An asylum application may be lodged either on the territory or at the border or from a detention centre, in all cases through a Border Guard (SG) officer that will transfer the request to the Head of the Office for Foreigners.
First instance: The main asylum authority is the Head of the Office for Foreigners, for which the Ministry of Interior is responsible. It is an administrative authority specialised in asylum and is responsible for examining, granting, refusing and withdrawing protection, in Poland, as well as for Dublin procedures (see Number of staff and nature of the determining authority). A Dublin procedure is applied whenever there is evidence or any sign that another State may be responsible for examining the claim. However, Poland is principally a “receiving” country, rather than a country which requests and carries out transfers to other countries.
In Poland a single procedure applies and includes the examination of conditions to grant refugee status and subsidiary protection. A regular asylum procedure therefore has four possible outcomes:
- The applicant is granted refugee status;
- The applicant is granted subsidiary protection;
- The application is rejected;
- The proceedings are discontinued e.g. when the applicant is no longer on the territory of Poland.
In the two last cases, the determining authority informs the Border Guard about either one of these circumstances, subsequently allowing for return proceedings to be initiated.
Admissibility procedures are most often applied in case of a subsequent application, considered to be based on the same circumstances. There is no border procedure.
Appeal: The Refugee Board is a second-instance administrative body competent to handle appeals against first instance negative decisions in all types of procedures, including Dublin. Appeals before the Refugee Board have automatic suspensive effect and must be lodged within 14 calendar days after the decision has been notified to the applicant; the only exemption to this is the appeal in the accelerated procedure which must be submitted in 7 days. The procedure is not adversarial and there is no hearing.
The Refugee Board may then:
- Annul the first instance decision, in case it considers that essential information is lacking in order to decide on the appeal and further investigation by the Office for Foreigners is needed;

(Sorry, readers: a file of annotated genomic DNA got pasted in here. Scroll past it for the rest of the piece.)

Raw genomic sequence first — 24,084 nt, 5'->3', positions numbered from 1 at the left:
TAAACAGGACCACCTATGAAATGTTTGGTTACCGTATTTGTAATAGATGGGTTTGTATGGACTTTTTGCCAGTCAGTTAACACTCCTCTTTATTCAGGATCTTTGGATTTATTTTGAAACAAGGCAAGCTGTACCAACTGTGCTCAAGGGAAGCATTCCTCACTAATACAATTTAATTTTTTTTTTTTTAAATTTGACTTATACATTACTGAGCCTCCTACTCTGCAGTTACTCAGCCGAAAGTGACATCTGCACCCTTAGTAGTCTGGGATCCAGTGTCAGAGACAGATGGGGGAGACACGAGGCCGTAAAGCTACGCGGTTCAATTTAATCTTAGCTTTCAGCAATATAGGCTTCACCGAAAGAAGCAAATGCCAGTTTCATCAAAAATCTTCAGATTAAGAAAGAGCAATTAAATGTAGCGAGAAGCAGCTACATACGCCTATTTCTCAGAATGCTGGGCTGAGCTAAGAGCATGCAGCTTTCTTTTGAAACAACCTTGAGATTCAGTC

- Overturn the Office for Foreigners negative decision i.e. grant refugee status or subsidiary protection; or
- Confirm the decision of the Office for Foreigners, which is most often the case.
After the administrative appeal procedure before the Refugee Board, there is a possibility of an onward appeal before the Voivodeship Administrative Court in Warsaw. Only points of law can be litigated at this stage. This onward appeal does not have a suspensive effect on the Refugee Board’s decision. Upon request of the applicant, the court may suspend a decision for the time of the court proceedings, if its enforcement would cause irreversible harm. The court procedure is adversarial.
The ruling of the Voivodeship Administrative Court in Warsaw can be appealed to the Supreme Administrative Court by lodging a cassation complaint, based exclusively on the legal conditions foreseen in the law. The Court may suspend execution of the decision for the time of the court proceedings upon request.
There is also a national protection status called ‘asylum’. A foreigner can be granted ‘asylum’ in a separate procedure if it is necessary to provide them with protection, but only if it is in the interest of the state. Political aspects are, therefore, taken into account in this procedure. However, in practice, the procedure is very rarely applied (one case in 2019 and none in 2018).
 The Dublin procedure should be applied in every case: Article 36(1) Law on Protection.